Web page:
What are the health risks in getting a tattoo?

What are the health risks in getting a tattoo?

Before going under the tattoo needle, read this important safety information.

Photo Credit: Ryan Klos
By Deborah Ng

Tattoos are trendy at the present time. Many feel that adorning their bodies with permanent ink helps them to profess their individuality. Others like the idea of sporting art work on arms, backs and other areas of the body. If you’re interested in getting a tattoo, you’d be well advised to study up on risks associated with this particular form of body art so you can take the necessary precautions.

When choosing a tattoo artist, first take a look around his studio. Is it clean? Is it brightly lit? Is there an autoclave for sterilizing stainless steel or other easy-to-clean needles? Does the artist wear rubber gloves? Remember, broken skin and bleeding are involved so you want to make sure your tattoo session is going to be conducted in a safe and healthy manner. Never, ever settle for an inexpensive tattoo in less than sanitary conditions. If it makes you feel better, talk first to others tattooed by the same artist to make sure he operates in a healthy manner.

In order to prevent infection, never allow anyone but a professional tattoo artist to tattoo your body. All tattoos should be drawn with the correct equipment and not pens, sewing needles or home tattoo kits. Remember, friends don’t let friends tattoo each other.

Never get a tattoo after drinking alcohol. Not only is it a bad idea to make such a permanent decision while impaired, but alcohol will act as a blood thinner and can cause extreme bleeding.

Because a needle is being inserted underneath the skin, anyone getting tattooed is at risk for diseases such as HIV, Hepatitis B and Hepatitis C. While there are no vaccinations to render us immune from HIV or Hepatitis C, you would be well advised to prevent contracting Hepatitis B by vaccinating yourself against this disease. Your local Department of Health will have more information regarding such vaccinations.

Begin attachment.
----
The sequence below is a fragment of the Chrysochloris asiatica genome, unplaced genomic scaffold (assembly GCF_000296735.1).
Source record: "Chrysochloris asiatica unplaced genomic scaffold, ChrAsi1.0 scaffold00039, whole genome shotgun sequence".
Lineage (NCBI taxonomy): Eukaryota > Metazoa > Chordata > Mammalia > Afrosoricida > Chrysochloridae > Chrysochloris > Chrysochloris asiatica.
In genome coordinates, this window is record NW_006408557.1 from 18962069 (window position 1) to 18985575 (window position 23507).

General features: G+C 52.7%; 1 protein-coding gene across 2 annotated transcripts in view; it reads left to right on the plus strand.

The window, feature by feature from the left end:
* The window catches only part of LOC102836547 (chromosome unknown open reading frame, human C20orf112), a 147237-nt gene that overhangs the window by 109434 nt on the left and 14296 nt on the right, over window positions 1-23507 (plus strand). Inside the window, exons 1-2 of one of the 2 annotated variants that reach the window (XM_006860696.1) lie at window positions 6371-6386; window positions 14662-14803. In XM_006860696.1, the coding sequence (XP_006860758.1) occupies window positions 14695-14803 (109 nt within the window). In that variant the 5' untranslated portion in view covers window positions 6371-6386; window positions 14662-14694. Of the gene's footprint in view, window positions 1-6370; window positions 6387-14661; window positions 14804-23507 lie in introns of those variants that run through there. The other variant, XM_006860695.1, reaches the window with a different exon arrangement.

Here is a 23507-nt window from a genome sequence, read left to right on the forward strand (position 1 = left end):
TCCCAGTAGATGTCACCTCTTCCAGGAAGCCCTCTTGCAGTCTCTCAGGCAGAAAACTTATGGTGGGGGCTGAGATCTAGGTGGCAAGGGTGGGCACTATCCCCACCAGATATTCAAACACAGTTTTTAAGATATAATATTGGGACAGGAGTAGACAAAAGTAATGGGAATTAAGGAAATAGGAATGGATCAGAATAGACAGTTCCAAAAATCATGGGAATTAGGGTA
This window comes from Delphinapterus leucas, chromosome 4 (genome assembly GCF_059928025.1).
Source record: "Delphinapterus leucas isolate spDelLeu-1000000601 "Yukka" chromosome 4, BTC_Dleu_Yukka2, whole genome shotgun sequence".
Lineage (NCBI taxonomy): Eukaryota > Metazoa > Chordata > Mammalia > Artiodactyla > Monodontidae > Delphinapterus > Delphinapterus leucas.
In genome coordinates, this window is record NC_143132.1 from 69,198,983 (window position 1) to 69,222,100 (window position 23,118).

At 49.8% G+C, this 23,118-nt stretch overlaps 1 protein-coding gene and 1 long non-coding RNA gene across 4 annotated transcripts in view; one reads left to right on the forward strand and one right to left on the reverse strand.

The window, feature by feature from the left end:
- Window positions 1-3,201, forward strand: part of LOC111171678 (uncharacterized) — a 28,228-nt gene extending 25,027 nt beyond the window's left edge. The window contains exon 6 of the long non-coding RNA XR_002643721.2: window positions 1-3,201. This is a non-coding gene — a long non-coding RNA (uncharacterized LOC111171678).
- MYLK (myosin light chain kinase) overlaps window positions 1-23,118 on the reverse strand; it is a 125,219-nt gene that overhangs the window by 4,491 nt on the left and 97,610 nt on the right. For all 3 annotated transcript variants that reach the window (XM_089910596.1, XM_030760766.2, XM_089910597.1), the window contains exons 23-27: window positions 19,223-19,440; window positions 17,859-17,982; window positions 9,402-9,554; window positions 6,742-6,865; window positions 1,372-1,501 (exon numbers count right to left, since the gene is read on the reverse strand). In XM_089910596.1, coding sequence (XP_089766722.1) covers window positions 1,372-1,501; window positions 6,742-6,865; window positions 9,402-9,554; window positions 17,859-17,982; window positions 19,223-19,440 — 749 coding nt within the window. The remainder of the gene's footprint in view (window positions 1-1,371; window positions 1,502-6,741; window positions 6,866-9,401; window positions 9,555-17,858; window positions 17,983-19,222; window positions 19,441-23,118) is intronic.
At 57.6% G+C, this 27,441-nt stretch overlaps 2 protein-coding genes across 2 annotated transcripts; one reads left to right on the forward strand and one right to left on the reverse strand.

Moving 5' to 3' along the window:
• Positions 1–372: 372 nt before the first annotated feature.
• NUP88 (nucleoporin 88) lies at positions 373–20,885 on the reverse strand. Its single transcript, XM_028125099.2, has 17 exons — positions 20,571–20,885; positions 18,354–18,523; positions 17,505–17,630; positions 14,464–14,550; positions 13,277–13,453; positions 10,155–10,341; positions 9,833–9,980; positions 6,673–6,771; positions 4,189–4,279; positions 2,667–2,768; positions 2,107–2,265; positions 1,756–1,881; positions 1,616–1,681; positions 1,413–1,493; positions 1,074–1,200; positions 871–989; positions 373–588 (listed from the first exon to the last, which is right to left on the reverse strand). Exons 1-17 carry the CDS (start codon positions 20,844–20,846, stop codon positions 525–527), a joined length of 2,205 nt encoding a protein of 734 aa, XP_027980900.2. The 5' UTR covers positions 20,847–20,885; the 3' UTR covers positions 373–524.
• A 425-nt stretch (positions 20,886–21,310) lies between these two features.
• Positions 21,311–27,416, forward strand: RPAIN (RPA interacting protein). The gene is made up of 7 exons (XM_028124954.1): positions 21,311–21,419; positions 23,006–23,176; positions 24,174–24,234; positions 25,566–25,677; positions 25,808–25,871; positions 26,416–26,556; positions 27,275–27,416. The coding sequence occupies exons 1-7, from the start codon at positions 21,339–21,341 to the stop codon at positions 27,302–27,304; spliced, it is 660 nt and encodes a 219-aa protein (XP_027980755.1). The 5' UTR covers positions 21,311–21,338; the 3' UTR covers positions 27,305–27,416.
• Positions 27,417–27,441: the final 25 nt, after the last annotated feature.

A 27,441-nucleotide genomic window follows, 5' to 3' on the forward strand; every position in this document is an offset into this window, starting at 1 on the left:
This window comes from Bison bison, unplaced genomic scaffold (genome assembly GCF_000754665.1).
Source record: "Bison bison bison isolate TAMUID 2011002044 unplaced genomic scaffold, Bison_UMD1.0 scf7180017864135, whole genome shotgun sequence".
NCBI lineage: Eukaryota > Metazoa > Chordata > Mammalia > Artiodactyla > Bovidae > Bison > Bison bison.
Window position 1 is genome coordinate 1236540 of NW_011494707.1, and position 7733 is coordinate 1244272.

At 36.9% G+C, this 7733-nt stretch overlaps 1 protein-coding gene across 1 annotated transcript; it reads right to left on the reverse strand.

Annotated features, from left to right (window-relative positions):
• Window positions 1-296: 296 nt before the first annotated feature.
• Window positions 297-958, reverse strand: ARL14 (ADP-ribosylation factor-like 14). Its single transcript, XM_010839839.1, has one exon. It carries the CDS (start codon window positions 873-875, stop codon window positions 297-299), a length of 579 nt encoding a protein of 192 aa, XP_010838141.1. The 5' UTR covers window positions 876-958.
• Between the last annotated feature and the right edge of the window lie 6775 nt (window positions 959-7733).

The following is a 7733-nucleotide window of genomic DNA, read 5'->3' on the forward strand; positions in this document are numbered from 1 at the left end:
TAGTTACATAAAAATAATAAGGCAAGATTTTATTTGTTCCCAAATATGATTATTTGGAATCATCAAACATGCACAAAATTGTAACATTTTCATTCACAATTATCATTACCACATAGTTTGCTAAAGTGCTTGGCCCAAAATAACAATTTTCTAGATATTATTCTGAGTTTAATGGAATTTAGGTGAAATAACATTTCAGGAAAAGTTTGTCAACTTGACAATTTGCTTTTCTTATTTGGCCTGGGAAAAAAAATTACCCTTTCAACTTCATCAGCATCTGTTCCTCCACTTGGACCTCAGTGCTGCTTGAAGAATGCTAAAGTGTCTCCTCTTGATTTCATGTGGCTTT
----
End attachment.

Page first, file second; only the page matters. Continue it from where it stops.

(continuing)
In addition to viral infections, one has to worry about bacterial infections and allergies to dyes and needles. In some cases, one can contract a mild, treatable infection; in others, the outcome is more severe. Toxic shock syndrome, tetanus and tuberculosis are other symptoms of a tattoo application gone badly.

If you’ve studied all the risks and still decide to have a tattoo, its imperative you follow the proper safety precautions. Question your tattoo artist to find out what safety guidelines are followed, if any. Make sure you’re tattooed in an area that’s away from food, hazardous waste, trash and other unsanitary conditions. If you or the tattoo artist has a cut, scratch or open wound, make sure it’s well bandaged to prevent the spread of disease and infection. Make sure surgical gloves are free of tears and pinholes. Check gloves periodically. Make sure ink is opened in front of you and needles are either brand new or sterile.

Finally, after receiving a tattoo, make sure your tattoo artist provides you with a list of the proper after-care procedures and be sure to follow these procedures to the letter. Remember, to neglect your tattoo is to risk serious infection…or worse.

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